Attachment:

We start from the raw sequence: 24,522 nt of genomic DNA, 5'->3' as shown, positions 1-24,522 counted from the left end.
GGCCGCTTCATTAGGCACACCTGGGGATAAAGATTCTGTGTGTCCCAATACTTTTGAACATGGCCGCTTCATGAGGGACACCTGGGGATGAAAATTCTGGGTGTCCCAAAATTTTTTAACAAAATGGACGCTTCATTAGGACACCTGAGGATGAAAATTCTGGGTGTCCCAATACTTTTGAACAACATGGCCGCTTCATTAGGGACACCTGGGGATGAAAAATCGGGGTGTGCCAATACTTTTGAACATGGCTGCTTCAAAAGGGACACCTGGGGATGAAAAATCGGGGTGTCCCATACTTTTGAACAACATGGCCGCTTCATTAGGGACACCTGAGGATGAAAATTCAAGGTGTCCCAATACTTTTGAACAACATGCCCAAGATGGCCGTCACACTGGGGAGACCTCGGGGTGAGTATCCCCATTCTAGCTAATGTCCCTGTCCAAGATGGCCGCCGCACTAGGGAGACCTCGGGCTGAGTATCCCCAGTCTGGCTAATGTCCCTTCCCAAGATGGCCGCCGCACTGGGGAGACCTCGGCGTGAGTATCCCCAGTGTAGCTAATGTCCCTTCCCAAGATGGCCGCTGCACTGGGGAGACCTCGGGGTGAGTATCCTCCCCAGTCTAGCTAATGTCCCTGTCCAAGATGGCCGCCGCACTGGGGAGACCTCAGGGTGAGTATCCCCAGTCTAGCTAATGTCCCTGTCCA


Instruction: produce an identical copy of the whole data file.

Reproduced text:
We start from the raw sequence: 24,522 nt of genomic DNA, 5'->3' as shown, positions 1-24,522 counted from the left end.
GGCCGCTTCATTAGGCACACCTGGGGATAAAGATTCTGTGTGTCCCAATACTTTTGAACATGGCCGCTTCATGAGGGACACCTGGGGATGAAAATTCTGGGTGTCCCAAAATTTTTTAACAAAATGGACGCTTCATTAGGACACCTGAGGATGAAAATTCTGGGTGTCCCAATACTTTTGAACAACATGGCCGCTTCATTAGGGACACCTGGGGATGAAAAATCGGGGTGTGCCAATACTTTTGAACATGGCTGCTTCAAAAGGGACACCTGGGGATGAAAAATCGGGGTGTCCCATACTTTTGAACAACATGGCCGCTTCATTAGGGACACCTGAGGATGAAAATTCAAGGTGTCCCAATACTTTTGAACAACATGCCCAAGATGGCCGTCACACTGGGGAGACCTCGGGGTGAGTATCCCCATTCTAGCTAATGTCCCTGTCCAAGATGGCCGCCGCACTAGGGAGACCTCGGGCTGAGTATCCCCAGTCTGGCTAATGTCCCTTCCCAAGATGGCCGCCGCACTGGGGAGACCTCGGCGTGAGTATCCCCAGTGTAGCTAATGTCCCTTCCCAAGATGGCCGCTGCACTGGGGAGACCTCGGGGTGAGTATCCTCCCCAGTCTAGCTAATGTCCCTGTCCAAGATGGCCGCCGCACTGGGGAGACCTCAGGGTGAGTATCCCCAGTCTAGCTAATGTCCCTGTCCA